Wednesday, August 23, 2017

Telia narrows focus on Nordics and Baltics

The summer break is now well past its peak for many regions. For telecom operators, traffic must be carried whether the whole country is on holiday or not, and this is surely the case for Telia Company. The recent news from Stockholm was not good. A disappointing financial report for Q2 2017 issued on July 20th forced the company to announce a 3% cut in employment, or roughly 850 people, just before the summer holidays and precisely the time many new graduates are looking for opportunities. Telia is a major employer for Sweden and has a local payroll of about 21,000 employees.

For those unfamiliar with the company, Telia was once the state telephone monopoly of Sweden with roots back to 1853. After privatisation, Telia was merged with Sonera, the Finnish incumbent operator, in 2002 and the company was known for a while as Telia-Sonera, before eventually simplifying to just Telia. The government of Sweden still owns a 37% stake in Telia, while the government of Finland is believed to hold a 3% stake.

The disappointing news - flat to declining

Key numbers for Q2 include:

·         For Q2 2017, Telia's net sales in local currencies, excluding acquisitions and disposals, fell 0.4%. In reported currency, net sales fell 6.3% to SEK 19,801 million (21,130). Service revenues in local currencies, excluding acquisitions and disposals, fell 0.6%.

·         The number of subscriptions decreased from 26.7 million from the end of the second quarter of 2016 to 23.4 million. During the quarter, the total number of subscriptions increased by 0.2 million to 23.4 million.

·         Adjusted EBITDA declined 3.3% in local currencies, excluding acquisitions and disposals. In reported currency, adjusted EBITDA fell 4.6% to SEK 6,095 million (6,389). Adjusted EBITDA margin improved to 30.8% (30.2).

·         Capex increased to SEK 5,180 million (3,773) and the capex-to-service revenue ratio to 30.3% (20.9). Capex excluding license and spectrum fees increased to SEK 4,718 million (3,773) and capex-to-service revenue ratio, excluding license and spectrum fees, increased to 27.6% (20.9).

Several factors are putting stress on the business. First, Telia's FTTH business in Sweden is starting to 'reach the end of the fibre rollout potential'. The company says it is struggling with red tape in connecting new households to its fibre network. Specifically, 45,000 new fibre households were connected in the quarter of which 12,000 were single home, down from 22,000 a year earlier. The lower number of single home campaigns resulted in declining installation revenues of SEK 164 million compared to the corresponding quarter last year. At 1.6 million homes passed, Telia is the nation’s largest player. On a positive note in Sweden, Telia's mobile subscriptions grew by 77,000, of which 31,000 were for machine-to-machine services. Meanwhile, fixed broadband subscriptions fell by 1,000 in the quarter. The number of TV subscriptions increased by 10,000 in the quarter, largely driven by the acquisition of C-Sam.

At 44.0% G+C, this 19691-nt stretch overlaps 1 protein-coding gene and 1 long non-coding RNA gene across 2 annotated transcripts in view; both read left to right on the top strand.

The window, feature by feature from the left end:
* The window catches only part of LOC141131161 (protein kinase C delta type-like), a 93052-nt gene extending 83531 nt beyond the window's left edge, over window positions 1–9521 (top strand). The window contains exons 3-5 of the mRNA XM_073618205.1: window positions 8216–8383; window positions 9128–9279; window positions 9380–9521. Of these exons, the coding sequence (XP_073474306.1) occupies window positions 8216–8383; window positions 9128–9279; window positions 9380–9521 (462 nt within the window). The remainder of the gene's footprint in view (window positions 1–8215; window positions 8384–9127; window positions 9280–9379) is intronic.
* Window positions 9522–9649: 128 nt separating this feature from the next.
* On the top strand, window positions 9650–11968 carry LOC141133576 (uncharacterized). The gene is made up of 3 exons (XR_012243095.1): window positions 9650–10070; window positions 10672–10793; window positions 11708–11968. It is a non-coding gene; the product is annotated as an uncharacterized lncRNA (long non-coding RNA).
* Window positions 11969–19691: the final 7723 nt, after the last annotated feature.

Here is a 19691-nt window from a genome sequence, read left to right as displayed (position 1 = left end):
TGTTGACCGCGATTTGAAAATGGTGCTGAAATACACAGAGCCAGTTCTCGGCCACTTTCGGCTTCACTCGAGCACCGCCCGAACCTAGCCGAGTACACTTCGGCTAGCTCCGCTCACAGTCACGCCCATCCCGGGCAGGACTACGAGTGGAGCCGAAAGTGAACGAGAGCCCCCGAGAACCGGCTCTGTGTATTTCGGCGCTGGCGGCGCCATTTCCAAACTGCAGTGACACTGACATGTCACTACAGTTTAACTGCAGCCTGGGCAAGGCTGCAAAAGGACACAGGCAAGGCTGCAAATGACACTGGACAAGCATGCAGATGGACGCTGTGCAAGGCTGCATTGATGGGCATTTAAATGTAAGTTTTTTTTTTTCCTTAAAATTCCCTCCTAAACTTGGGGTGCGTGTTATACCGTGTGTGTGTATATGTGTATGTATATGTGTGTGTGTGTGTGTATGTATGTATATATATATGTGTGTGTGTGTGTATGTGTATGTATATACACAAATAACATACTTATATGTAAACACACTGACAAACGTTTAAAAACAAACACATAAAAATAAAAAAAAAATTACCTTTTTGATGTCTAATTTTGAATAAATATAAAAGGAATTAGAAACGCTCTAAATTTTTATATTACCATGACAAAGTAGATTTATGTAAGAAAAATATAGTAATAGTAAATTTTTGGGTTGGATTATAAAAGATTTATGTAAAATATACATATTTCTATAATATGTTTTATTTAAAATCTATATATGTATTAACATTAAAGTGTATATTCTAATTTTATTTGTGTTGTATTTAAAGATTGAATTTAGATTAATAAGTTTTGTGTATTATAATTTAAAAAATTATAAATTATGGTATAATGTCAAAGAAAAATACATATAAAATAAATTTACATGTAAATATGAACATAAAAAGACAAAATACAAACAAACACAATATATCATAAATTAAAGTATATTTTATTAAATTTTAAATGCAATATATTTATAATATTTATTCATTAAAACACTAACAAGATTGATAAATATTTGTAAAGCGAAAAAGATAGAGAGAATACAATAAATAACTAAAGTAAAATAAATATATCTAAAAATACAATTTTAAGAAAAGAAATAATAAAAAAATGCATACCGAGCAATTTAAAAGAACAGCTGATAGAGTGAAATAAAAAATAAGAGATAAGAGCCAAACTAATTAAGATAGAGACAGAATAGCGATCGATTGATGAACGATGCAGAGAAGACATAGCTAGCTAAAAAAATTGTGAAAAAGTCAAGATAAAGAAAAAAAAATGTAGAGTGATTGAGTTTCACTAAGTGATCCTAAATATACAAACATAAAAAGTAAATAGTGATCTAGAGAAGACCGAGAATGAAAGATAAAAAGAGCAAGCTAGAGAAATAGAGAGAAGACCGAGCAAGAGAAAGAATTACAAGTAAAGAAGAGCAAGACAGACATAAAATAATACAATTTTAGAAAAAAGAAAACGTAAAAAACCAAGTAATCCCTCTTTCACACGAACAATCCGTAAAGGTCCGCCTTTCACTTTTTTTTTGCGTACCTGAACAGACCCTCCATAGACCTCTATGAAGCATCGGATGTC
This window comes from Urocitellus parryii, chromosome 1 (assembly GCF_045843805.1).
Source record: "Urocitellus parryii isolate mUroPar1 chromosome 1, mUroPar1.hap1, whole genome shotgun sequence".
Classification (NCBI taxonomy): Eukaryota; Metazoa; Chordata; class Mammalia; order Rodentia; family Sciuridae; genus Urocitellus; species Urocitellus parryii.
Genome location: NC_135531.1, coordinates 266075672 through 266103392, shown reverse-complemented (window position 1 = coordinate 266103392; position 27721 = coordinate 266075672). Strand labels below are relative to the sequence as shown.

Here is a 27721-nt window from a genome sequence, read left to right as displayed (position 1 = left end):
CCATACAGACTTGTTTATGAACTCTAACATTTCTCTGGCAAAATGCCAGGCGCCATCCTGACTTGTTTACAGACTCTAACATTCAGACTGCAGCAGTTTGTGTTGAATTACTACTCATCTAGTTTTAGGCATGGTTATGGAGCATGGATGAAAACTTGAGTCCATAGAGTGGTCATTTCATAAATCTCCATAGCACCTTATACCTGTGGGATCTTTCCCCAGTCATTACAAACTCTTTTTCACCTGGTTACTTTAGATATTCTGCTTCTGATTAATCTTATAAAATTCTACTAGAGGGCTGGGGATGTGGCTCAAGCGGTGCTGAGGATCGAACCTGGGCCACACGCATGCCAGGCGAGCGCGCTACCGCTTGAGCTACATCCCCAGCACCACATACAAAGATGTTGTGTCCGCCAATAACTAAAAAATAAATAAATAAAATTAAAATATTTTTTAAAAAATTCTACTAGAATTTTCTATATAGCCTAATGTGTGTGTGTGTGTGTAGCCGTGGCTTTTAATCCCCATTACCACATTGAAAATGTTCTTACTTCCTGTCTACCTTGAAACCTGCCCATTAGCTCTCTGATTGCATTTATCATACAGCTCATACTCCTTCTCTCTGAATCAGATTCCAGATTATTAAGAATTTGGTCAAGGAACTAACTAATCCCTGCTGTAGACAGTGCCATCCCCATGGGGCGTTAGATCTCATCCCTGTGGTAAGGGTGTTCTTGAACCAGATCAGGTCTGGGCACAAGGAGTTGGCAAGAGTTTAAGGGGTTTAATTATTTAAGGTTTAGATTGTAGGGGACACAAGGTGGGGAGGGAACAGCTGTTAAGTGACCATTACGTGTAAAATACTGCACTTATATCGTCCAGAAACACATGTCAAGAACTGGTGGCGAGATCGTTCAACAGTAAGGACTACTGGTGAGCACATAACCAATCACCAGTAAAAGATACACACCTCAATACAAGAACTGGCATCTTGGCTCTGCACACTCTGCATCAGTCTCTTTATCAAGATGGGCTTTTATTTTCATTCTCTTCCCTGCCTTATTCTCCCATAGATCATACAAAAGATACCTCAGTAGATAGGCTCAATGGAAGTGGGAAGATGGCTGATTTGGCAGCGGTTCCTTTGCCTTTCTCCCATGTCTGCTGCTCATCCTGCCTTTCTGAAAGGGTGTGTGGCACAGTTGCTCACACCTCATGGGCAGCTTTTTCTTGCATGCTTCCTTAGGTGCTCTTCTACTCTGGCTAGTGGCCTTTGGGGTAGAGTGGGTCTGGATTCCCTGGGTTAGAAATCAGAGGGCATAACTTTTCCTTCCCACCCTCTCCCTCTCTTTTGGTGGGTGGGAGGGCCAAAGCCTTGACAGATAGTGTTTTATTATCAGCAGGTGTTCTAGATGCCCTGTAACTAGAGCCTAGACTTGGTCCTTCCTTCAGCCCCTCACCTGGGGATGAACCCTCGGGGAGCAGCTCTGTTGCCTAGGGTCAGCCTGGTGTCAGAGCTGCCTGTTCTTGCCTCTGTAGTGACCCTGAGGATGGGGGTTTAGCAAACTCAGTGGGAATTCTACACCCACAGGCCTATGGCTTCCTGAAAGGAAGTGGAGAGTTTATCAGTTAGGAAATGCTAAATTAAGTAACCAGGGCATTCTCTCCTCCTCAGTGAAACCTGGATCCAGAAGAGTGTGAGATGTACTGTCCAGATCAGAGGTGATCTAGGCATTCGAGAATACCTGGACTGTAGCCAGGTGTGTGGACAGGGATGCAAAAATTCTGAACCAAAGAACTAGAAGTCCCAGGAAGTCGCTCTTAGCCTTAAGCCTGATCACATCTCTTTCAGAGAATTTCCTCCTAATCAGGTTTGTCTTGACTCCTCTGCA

Secondly, management has concluded that operational costs are simply too high. Sweden is an expensive country to do business and to employ large numbers of people. Thirdly, there is the long-term problem impacting nearly all former incumbents – legacy telephony services continue to decline at faster rate than new services are growing.

Telia's job cuts impact 650 positions in Sweden, equal to 8% of the company's Swedish employees. These cuts are expected to yield a 5% reduction in expenses for the second half of 2017. Further structural initiatives are being planned to achieve a reduction of the targeted cost base of at least 3% in 2018.

While Telia is experiencing problems in Sweden, its other Nordic markets are doing better. Revenues in Finland are growing and there is double-digit growth in Norway. Revenues in Lithuania grew 13.5% year over year, but there was a 1.5% revenue decline in Denmark. Revenue is Estonia was stable.

Finally exiting the Eurasian entanglement

Telia also now believes that by the end of 2017 it will have completely disposed of its Eurasian assets, including the disposal of its stake in Tcell in Tajikistan, and the sale of its shares in Turkcell Iletism Hizmetleri (Turkcell).

The controversies regarding the company’s alleged illegal activities in Eurasia, including bribery and money laundering in Uzbekistan, now date back over a decade and have yet to be fully resolved, despite the resignation of Lars Nyberg as CEO in 2013 along with the dismissal of involved employees. Telia still has pending legal cases with the U.S. Department of Justice, the U.S. Securities and Exchange Commission and with the Swedish and Dutch authorities. Most likely there will be a financial sanction to pay. In its Q1 2017 report, Telia said it was looking for a likely settlement to be in the range of US$1 billion.

The longer term strategy

Along with the divestiture or disposal of its businesses in Uzbekistan, Tajikistan and Turkey, Telia has also sold its 77% interest in the Spanish operator Yoigo to MASMOVIL, bringing in Euro 479 million. Telia also sold its 100% stake in Sergel Group, a debt collection company, to Marginalen for SEK 2.1 billion. Its new strategy is to transform itself into a next generation telco focused on the Nordic and Baltic regions. New areas of interest include IoT, IT services, media and content. This week, Telia announced the acquisition of Data Logistics Center, one of the biggest data logistics operators in Lithuania, from  Lietuvos Energija (Lithuania Energy) and Litgrid for an undisclosed sum. The deal includes a state-of-the-art Tier III data centre. Telia owns eight other data centres in the Baltics.